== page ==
Pope Francis used his yearly Christmas address to call on Vatican clergy to seek humility and cease « rigidly » hiding behind Catholic Church traditions instead of staying open to the new.
Such a lecture around Christmas time is not a first for Francis, who has repeatedly addressed any moral and individual shortcomings that he believes are among the Vatican’s cardinals, bishops and bureaucrats.
Francis said that the pride and self-interest of Vatican administrators and clergy, as well as the « glitter of our armor, » was compromising their spirituality and the church’s goals. The stone-faced expressions of the cardinals and bishops who attended Francis’ address were a contrast to the Christmas trees and poinsettias decorating the Hall of Blessings where he spoke.
« The humble are those who are concerned not simply with the past but also with the future, since they know how to look ahead, to spread their branches, remembering the past with gratitude, » Francis said. « The proud, on the other hand, simply repeat, grow rigid and enclose themselves in that repetition, feeling certain about what they know and fearful of anything new because they cannot control it. »
The pope warned that the proud and inward-looking members of the church could be so engrossed in their own desires and interests that they are corrupted.
« As a consequence, they neither learn from their sins nor are they genuinely open to forgiveness. This is a tremendous corruption disguised as a good. We need to avoid it, » he said.
Since becoming pope in 2013, Francis has used his Christmas address to rail against the Curia, as the Holy See’s bureaucracy is known, denouncing the « spiritual Alzheimer’s » that some members suffer and the resistance he had encountered to his efforts to reform and revitalize the institution and the broader Catholic Church.
Those reforms kicked into high gear this year, and some of the top Catholic hierarchy bore the brunt as Francis ordered a 10 percent pay cut for cardinals, imposed a 40-euro ($45) gift cap for Holy See personnel and passed a law allowing cardinals and bishops to be criminally prosecuted by the Vatican’s own tribunal.
On top of that, Francis added his Christmas greetings in the form of another public brow-beating of Vatican clerics, who normally are treated with the utmost deference by their underling and the faithful at large.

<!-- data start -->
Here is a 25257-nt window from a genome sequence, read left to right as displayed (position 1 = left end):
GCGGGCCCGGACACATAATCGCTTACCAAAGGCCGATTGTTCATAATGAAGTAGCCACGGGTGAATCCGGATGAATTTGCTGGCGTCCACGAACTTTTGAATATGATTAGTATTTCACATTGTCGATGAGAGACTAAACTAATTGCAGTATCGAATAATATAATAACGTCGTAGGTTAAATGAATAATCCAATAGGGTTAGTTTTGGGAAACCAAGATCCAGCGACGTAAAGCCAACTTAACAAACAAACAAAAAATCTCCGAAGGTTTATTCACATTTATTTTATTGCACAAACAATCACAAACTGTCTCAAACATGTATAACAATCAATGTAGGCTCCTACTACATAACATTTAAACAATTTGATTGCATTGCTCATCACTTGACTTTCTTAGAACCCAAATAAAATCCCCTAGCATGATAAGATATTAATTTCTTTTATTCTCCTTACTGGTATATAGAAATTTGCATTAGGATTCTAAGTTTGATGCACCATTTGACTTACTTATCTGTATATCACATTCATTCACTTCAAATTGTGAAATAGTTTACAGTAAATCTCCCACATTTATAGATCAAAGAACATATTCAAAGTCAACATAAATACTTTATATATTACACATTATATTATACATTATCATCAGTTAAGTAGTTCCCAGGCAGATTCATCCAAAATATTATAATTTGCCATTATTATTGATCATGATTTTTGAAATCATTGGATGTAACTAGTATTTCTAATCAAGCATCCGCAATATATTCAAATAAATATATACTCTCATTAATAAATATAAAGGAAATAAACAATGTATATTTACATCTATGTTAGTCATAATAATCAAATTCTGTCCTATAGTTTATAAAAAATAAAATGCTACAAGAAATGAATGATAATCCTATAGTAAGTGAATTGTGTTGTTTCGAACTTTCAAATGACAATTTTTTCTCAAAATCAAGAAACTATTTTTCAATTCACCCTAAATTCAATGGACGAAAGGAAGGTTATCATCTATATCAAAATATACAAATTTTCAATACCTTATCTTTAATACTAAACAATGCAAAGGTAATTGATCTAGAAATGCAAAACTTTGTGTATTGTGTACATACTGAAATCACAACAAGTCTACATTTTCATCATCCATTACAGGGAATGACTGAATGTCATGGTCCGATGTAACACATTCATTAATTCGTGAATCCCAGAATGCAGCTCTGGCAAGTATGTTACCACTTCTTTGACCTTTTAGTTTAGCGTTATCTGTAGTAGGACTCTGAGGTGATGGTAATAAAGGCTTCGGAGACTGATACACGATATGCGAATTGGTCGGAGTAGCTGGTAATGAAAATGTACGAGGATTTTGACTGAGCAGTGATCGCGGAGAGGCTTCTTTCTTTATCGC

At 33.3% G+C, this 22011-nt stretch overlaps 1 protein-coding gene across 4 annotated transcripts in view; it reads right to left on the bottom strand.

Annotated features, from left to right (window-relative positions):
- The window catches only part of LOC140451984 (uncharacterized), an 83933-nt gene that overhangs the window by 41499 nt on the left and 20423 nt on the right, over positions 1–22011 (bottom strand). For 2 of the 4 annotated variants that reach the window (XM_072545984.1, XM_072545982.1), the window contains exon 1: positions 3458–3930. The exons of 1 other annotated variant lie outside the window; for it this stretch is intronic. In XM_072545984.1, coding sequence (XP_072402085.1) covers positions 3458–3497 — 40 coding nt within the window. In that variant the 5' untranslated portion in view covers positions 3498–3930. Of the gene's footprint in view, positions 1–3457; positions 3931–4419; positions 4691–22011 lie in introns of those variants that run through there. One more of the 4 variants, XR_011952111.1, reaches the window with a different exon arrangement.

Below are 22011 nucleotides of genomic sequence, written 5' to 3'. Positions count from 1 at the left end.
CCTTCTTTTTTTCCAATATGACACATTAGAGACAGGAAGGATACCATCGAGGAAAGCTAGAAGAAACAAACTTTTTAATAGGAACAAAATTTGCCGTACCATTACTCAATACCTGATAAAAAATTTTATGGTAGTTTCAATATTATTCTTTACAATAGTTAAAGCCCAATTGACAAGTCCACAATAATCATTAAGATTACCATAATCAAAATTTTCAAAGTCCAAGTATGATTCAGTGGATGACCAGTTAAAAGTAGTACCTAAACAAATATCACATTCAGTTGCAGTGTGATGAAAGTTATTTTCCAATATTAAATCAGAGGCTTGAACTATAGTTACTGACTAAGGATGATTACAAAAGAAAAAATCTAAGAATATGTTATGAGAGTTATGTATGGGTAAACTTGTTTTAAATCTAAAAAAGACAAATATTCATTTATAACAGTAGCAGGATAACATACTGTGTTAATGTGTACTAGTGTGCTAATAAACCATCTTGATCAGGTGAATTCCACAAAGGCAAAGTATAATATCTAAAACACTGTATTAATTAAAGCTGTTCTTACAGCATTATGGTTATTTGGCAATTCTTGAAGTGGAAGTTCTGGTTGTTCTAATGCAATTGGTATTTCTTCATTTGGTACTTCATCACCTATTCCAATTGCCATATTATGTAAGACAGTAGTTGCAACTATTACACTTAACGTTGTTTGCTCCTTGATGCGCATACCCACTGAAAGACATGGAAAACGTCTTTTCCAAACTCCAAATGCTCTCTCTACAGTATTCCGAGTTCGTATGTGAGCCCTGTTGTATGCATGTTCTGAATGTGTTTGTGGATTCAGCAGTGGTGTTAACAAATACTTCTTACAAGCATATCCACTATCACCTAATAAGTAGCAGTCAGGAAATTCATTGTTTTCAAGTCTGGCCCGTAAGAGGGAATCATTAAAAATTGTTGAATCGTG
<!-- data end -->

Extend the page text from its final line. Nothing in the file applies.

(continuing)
Francis told them to stop hiding behind the « armor » of their titles and to recognize that they, like the Biblical figure of Naaman, a wealthy and decorated general, were lepers in need of healing.
« The story of Naaman reminds us that Christmas is the time when each of us needs to find the courage to take off our armor, discard the trappings of our roles, our social recognition and the glitter of this world and adopt the humility of Naaman, » he said.
Francis also repeated his call for tradition-minded clerics to stop living in the past, saying their obsession with old doctrine and liturgy concealed a « spiritual worldliness » that was corrupting.
« Seeking those kinds of reassurance is the most perverse fruit of spiritual worldliness, for it reveals a lack of faith, hope and love; it leads to an inability to discern the truth of things, » he said.
Francis this year took his biggest step yet to rein in the traditionalist wing of the church, reimposing restrictions on celebrating the old Latin Mass that Pope Benedict XVI had relaxed in 2007.
He intensified those restrictions last weekend with a new set of rules that forbids even the publication of Tridentine Mass times in parish bulletins.
Francis said the proud who remain stuck in the past, « enclosed in their little world, have neither past nor future, roots or branches, and live with the bitter taste of a melancholy that weighs on their hearts as the most precious of the devil’s potions. »
« All of us are called to humility, because all of us are called to remember and to give life. We are called to find a right relationship with our roots and our branches. Without those two things, we become sick, destined to disappear, » he warned.
The Associated Press contributed to this report.
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